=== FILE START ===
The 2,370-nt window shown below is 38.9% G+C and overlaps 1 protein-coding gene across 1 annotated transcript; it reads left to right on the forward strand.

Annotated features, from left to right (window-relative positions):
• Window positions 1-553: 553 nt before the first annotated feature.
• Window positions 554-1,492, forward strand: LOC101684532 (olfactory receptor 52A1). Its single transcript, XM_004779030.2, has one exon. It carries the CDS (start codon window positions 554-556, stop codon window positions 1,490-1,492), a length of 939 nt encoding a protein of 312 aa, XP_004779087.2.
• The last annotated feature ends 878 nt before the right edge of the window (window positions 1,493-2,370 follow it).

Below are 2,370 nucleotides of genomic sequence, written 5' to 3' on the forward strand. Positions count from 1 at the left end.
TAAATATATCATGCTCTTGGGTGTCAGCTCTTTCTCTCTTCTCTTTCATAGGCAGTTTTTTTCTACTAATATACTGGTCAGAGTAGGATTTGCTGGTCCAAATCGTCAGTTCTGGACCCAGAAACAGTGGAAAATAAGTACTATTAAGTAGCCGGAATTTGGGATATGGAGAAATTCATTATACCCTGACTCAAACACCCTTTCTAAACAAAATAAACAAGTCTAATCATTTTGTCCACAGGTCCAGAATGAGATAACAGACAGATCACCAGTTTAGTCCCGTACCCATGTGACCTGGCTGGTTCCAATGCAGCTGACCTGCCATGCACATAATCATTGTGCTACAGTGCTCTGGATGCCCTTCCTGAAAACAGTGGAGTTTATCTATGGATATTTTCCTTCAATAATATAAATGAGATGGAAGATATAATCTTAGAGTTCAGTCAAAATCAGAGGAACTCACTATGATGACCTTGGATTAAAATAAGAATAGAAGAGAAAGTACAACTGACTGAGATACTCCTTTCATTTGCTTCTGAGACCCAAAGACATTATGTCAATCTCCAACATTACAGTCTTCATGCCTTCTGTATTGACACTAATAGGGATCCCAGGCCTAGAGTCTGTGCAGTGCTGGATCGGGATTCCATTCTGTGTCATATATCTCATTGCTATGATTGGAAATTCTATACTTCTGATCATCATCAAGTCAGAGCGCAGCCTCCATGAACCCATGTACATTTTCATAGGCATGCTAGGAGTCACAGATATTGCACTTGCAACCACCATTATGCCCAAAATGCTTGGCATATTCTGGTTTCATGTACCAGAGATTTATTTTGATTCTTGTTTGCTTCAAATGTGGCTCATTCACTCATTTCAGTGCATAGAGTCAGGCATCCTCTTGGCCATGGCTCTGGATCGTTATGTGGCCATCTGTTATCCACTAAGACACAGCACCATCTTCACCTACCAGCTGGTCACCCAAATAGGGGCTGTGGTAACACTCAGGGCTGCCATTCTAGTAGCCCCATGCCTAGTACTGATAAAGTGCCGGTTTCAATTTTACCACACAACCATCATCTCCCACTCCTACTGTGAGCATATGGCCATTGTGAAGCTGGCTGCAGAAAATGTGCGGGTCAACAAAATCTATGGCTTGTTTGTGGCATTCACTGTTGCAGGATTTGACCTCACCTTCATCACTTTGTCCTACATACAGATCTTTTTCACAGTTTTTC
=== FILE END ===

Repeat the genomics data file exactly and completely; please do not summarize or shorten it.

The 2,370-nt window shown below is 38.9% G+C and overlaps 1 protein-coding gene across 1 annotated transcript; it reads left to right on the forward strand.

Annotated features, from left to right (window-relative positions):
• Window positions 1-553: 553 nt before the first annotated feature.
• Window positions 554-1,492, forward strand: LOC101684532 (olfactory receptor 52A1). Its single transcript, XM_004779030.2, has one exon. It carries the CDS (start codon window positions 554-556, stop codon window positions 1,490-1,492), a length of 939 nt encoding a protein of 312 aa, XP_004779087.2.
• The last annotated feature ends 878 nt before the right edge of the window (window positions 1,493-2,370 follow it).

Below are 2,370 nucleotides of genomic sequence, written 5' to 3' on the forward strand. Positions count from 1 at the left end.
TAAATATATCATGCTCTTGGGTGTCAGCTCTTTCTCTCTTCTCTTTCATAGGCAGTTTTTTTCTACTAATATACTGGTCAGAGTAGGATTTGCTGGTCCAAATCGTCAGTTCTGGACCCAGAAACAGTGGAAAATAAGTACTATTAAGTAGCCGGAATTTGGGATATGGAGAAATTCATTATACCCTGACTCAAACACCCTTTCTAAACAAAATAAACAAGTCTAATCATTTTGTCCACAGGTCCAGAATGAGATAACAGACAGATCACCAGTTTAGTCCCGTACCCATGTGACCTGGCTGGTTCCAATGCAGCTGACCTGCCATGCACATAATCATTGTGCTACAGTGCTCTGGATGCCCTTCCTGAAAACAGTGGAGTTTATCTATGGATATTTTCCTTCAATAATATAAATGAGATGGAAGATATAATCTTAGAGTTCAGTCAAAATCAGAGGAACTCACTATGATGACCTTGGATTAAAATAAGAATAGAAGAGAAAGTACAACTGACTGAGATACTCCTTTCATTTGCTTCTGAGACCCAAAGACATTATGTCAATCTCCAACATTACAGTCTTCATGCCTTCTGTATTGACACTAATAGGGATCCCAGGCCTAGAGTCTGTGCAGTGCTGGATCGGGATTCCATTCTGTGTCATATATCTCATTGCTATGATTGGAAATTCTATACTTCTGATCATCATCAAGTCAGAGCGCAGCCTCCATGAACCCATGTACATTTTCATAGGCATGCTAGGAGTCACAGATATTGCACTTGCAACCACCATTATGCCCAAAATGCTTGGCATATTCTGGTTTCATGTACCAGAGATTTATTTTGATTCTTGTTTGCTTCAAATGTGGCTCATTCACTCATTTCAGTGCATAGAGTCAGGCATCCTCTTGGCCATGGCTCTGGATCGTTATGTGGCCATCTGTTATCCACTAAGACACAGCACCATCTTCACCTACCAGCTGGTCACCCAAATAGGGGCTGTGGTAACACTCAGGGCTGCCATTCTAGTAGCCCCATGCCTAGTACTGATAAAGTGCCGGTTTCAATTTTACCACACAACCATCATCTCCCACTCCTACTGTGAGCATATGGCCATTGTGAAGCTGGCTGCAGAAAATGTGCGGGTCAACAAAATCTATGGCTTGTTTGTGGCATTCACTGTTGCAGGATTTGACCTCACCTTCATCACTTTGTCCTACATACAGATCTTTTTCACAGTTTTTC